Debt Collection Blog

"Relentless Collection Attorneys"

Alan Cohen

We Collect Foreign Judgments and Commercial Debt

Often winning a judgment does not mean collecting a commercial debt. A Kentucky company sold materials to a company located in Massachusetts. $32,000.00 worth of unpaid bills later, the Kentucky company filed suit and obtained a Kentucky judgment.

Instead of calling me to collect the out of state judgment (foreign judgment), the Kentucky company called a large general practice law firm. The general practice law firm sent out a demand letter. When the debtor failed to respond, the general practice firm concluded that there was no chance of collecting money and gave up.

Three years later, the Kentucky company, through its local attorney, contacted me. I immediately set up the file and as requested forwarded a written contingency fee agreement in March 2015. In November 2015, the Kentucky company, previously disillusioned by the prior Massachusetts attorney’s lack of results, finally retained me. That same day, I prepared and sent the complaint, affidavit, verified affidavit and ex parte motions to the Kentucky company for its signature.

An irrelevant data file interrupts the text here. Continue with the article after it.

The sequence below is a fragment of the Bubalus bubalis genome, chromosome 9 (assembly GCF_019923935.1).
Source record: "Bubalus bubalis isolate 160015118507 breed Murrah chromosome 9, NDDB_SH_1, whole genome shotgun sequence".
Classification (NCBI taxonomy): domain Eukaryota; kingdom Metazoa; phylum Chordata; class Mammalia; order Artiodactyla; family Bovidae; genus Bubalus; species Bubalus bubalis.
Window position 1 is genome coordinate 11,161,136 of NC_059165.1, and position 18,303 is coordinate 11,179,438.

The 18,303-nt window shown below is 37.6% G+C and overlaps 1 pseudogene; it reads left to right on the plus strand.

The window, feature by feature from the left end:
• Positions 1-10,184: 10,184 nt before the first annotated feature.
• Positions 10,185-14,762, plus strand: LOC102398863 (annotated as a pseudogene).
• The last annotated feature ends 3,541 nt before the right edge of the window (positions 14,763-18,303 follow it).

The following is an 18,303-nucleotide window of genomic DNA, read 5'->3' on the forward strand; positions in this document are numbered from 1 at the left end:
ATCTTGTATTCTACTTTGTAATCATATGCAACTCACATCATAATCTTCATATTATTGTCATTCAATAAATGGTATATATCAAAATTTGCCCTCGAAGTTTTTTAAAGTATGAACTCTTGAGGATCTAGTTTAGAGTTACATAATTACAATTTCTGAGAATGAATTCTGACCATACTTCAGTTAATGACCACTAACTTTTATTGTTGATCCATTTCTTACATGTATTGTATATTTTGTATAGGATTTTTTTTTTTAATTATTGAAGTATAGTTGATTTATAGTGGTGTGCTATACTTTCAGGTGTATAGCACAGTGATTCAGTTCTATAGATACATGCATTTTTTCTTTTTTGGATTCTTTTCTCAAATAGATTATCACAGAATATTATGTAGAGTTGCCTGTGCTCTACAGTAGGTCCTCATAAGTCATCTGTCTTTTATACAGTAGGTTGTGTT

Four days after receiving the signed paperwork from the client, I filed suit and sought and obtained an ex parte attachment on trustee process (a bank attachment) in the amount of $62,000.00. The attachment caught all of the money in the debtor’s bank account. Four days later the formerly non-responsive debtor was calling me to make payment. After our discussions, I prepared and sent the defendant a settlement agreement based on the defendant’s stated intentions to resolve the matter.

When the defendant had a change of heart as to the amount of its first settlement offer, I continued my pursuit with phone calls and correspondence. Due to the tactical advantage, I obtained, one month later, even after the debtor had played the bankruptcy card, I negotiated a settlement agreement for $50,000.00 that the defendant signed and immediately paid.

Although delaying legal action to collect debts and judgments usually reduces the likelihood of collections, less than sixty days elapsed from the time the client signed its affidavit to the time I collected the entire principal amount and substantially all of the interest on a six-year-old debt.

Call the attorney to whom other attorneys refer their clients to collect out of state judgments — Alan M. Cohen at 508 620 6900 or email

client success stories
Debt Collection Blog